The ultimate goal of modern dentistry is to restore the stomatognathic system to normal function, comfort, esthetics, speech and health regardless of the atrophy, disease or injury. However, the more the number of teeth is missing in a patient, the more difficult this goal becomes with traditional dentistry. As a result of continued research in dental implant designs, materials and techniques, predictable success is now a reality for the rehabilitation of many challenging clinical situations.[1,2] Continued high rate of success achieved with osseointegrated dental implants is the appropriate result of changes in traditional diagnosis and treatment planning of prosthetic restorations. This situation is contrasted to the usual approach of matching an implant design to a biologic condition to achieve an acceptable level of tolerance.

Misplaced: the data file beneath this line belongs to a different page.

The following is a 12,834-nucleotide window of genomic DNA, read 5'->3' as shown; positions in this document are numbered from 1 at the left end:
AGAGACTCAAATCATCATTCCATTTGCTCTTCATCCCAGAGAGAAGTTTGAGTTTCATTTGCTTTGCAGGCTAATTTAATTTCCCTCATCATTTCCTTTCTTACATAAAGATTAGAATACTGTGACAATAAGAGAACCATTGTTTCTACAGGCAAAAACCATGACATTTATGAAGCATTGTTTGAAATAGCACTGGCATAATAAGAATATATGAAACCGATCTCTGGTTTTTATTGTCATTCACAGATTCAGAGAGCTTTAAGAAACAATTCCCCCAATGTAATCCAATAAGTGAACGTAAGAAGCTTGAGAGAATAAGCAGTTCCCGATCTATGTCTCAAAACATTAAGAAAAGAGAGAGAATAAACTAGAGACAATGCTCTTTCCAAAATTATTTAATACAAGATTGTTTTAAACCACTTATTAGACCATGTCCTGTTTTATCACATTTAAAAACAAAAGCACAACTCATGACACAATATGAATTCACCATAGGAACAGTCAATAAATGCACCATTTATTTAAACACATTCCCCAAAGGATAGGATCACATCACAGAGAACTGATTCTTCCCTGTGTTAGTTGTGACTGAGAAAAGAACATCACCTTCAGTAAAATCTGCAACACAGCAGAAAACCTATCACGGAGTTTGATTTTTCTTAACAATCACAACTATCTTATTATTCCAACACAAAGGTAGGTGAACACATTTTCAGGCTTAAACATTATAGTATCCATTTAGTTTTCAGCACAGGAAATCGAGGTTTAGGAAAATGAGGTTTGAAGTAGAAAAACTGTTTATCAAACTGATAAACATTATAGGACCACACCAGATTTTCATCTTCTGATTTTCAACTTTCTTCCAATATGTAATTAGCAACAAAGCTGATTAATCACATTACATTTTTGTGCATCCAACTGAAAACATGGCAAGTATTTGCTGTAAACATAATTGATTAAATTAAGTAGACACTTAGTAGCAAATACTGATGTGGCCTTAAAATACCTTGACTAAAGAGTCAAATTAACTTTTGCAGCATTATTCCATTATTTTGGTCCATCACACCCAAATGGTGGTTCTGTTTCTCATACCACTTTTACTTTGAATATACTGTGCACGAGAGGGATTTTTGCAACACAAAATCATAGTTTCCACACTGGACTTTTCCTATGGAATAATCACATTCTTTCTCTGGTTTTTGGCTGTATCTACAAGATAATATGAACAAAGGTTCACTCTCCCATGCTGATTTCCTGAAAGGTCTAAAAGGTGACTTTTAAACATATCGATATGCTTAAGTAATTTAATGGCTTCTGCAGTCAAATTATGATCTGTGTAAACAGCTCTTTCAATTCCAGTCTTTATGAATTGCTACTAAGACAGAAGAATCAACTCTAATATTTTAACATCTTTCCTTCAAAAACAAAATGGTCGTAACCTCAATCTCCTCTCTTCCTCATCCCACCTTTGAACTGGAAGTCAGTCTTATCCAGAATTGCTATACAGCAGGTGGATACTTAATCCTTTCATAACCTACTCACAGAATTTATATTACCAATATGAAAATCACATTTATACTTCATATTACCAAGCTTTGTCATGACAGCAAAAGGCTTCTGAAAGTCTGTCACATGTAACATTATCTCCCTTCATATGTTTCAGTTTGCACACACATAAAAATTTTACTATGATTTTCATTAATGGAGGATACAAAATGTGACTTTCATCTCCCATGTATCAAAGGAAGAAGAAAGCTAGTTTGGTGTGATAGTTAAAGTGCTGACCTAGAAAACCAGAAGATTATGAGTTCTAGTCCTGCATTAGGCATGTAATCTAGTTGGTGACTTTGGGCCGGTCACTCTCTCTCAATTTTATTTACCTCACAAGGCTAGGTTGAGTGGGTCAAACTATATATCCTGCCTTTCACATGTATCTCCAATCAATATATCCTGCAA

The procedures of patient selection, diagnosis, treatment planning, implant selection, surgical placement, and prosthetic management are intellectually and technically demanding. Meticulous attention to the finest details is required to achieve the level of success that has been documented in literature.